There are many areas where the poor and marginalized fail to experience the ethical intent and effect of otherwise well-intentioned and well-constructed systems. The American justice system is one of these. Our system—in which everyone has a right to defend themselves legally and be considered innocent until proven guilty—works for those who can afford quality representation. But many cannot. As Bryan Stevenson has said of the American criminal justice system, the hard truth is that too often, defendants are better off being “guilty and rich than innocent and poor.”
We’re interested in new ventures that help address shortages in education, create new pathways to courtroom representation, and open access to quality, affordable legal services. Moreover, there continue to be myriad opportunities for lawyer-entrepreneurs to advocate for justice in a variety of communities and causes.
In today’s commercially-driven world people are more likely to be seen and referred to as 'consumers' than anything else. Instead of being met with resistance, this shift has often meant that individuals have formed their identity through a composite of brands, and product purchasing can be guided more by the desire to make a statement about one’s identity and values than strict utility. As a result, the lines between social movement, capitalism, and community are increasingly blurry (see: Nike, Whole Foods, and Patagonia).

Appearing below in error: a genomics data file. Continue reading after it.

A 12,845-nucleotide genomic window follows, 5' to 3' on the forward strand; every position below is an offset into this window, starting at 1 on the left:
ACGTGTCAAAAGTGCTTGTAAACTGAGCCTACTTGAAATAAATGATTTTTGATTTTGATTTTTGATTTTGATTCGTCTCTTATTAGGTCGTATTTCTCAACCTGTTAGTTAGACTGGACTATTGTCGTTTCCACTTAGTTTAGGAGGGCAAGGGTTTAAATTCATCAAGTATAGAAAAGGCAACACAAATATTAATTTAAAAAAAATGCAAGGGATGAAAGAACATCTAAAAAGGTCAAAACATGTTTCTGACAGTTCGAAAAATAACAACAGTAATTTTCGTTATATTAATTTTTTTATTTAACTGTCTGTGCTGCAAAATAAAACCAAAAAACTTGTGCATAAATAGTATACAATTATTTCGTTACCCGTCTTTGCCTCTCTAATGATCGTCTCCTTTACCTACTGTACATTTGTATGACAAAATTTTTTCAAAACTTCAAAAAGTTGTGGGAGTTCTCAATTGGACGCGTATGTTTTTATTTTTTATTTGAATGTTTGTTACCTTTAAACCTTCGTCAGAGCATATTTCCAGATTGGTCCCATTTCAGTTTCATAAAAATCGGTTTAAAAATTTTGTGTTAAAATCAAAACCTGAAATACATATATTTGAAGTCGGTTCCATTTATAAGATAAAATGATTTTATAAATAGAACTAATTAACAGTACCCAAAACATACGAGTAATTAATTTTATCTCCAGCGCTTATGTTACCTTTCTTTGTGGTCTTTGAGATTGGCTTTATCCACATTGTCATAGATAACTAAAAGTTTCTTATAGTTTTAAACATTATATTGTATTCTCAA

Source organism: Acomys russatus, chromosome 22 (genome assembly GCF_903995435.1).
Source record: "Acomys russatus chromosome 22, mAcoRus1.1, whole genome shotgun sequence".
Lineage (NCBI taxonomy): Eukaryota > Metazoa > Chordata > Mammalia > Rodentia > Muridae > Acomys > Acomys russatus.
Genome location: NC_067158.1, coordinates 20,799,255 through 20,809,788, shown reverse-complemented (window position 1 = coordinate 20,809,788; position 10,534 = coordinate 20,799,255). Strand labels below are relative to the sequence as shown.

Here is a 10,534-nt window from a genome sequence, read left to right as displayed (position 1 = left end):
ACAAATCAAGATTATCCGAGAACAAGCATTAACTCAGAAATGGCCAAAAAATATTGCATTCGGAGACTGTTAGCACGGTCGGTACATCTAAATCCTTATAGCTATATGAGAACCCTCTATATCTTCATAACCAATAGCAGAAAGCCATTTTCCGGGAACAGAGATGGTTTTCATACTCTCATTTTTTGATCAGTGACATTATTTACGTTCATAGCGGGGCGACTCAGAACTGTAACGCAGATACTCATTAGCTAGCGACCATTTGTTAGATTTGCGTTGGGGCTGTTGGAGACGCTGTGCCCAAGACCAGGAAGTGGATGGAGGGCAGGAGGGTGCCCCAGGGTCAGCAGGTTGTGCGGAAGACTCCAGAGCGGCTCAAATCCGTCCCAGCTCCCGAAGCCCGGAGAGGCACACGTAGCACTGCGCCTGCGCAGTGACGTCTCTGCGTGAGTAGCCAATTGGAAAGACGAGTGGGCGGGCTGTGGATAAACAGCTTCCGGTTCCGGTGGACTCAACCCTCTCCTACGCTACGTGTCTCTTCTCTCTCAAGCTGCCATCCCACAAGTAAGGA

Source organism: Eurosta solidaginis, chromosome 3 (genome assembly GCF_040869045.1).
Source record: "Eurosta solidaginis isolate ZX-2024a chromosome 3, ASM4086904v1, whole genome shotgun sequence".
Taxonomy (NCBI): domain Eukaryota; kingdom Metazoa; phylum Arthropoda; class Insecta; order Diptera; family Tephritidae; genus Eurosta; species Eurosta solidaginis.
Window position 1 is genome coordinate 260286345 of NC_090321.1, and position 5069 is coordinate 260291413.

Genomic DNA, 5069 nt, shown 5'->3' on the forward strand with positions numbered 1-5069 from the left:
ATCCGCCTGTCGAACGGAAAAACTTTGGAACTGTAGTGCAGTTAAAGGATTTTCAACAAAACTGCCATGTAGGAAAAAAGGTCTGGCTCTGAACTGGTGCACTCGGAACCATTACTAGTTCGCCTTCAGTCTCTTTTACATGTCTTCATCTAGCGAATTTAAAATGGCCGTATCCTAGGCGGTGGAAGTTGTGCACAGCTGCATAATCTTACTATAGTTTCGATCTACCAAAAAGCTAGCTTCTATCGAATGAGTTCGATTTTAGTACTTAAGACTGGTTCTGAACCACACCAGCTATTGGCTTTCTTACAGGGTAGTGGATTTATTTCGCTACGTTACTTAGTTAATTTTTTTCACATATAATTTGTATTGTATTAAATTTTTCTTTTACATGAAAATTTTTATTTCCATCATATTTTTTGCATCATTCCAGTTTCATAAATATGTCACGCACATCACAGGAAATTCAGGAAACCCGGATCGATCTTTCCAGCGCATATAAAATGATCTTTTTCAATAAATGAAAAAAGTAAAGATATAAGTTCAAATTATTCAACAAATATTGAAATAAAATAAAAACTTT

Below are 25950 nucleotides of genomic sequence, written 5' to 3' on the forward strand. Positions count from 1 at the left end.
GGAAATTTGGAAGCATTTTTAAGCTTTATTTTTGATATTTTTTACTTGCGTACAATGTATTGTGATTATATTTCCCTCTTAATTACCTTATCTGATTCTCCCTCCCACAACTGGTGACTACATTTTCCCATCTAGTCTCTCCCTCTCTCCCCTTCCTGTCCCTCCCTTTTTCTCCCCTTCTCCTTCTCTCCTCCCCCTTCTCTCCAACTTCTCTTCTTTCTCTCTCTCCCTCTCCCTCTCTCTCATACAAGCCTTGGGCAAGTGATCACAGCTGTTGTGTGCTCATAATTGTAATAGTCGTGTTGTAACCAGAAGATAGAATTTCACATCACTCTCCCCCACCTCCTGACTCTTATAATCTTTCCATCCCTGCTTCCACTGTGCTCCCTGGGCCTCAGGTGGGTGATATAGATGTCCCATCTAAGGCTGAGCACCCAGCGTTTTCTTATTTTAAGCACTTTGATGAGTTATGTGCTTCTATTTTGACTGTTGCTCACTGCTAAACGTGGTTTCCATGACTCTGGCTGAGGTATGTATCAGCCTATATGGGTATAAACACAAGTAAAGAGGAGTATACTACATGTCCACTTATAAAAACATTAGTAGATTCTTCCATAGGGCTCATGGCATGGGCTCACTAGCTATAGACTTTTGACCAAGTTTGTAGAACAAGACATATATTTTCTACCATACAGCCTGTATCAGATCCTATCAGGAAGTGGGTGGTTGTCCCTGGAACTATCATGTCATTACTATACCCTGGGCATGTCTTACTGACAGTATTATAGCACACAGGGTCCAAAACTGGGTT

Given this reality (which is with us for both better and worse), we’d like to support entrepreneurs with a vision for building brands with a counter-culturally virtuous and optimistic view of the world, spreading hope and beauty, eliminating stigma, and most fundamentally, redirecting our identity away from materialistic consumption and toward lasting contentment.
Praxis VEntures Working On This ORI
provides technology that connects returning citizens, service providers, and correctional supervisors, allowing them to source the support necessary for ex-offenders to return successfully to society (Louise Wasilewski, Business 2018).
empowers residents living in high crime areas to fight illegal activity on their street through providing access to the civil justice system and the legal tools necessary to take back their neighborhood (Reid Porter, Nonprofit 2015).
equips prisoners and prison officers to facilitate legal processes through legal education and training. They practice across Africa in underrepresented contexts (Alexander McLean, Nonprofit 2017).
is pioneering the country's first system of universal access to legal assistance, offering free legal services to those in low-income circumstances in the San Francisco area (Adrian Tirtanadi, Nonprofit 2016).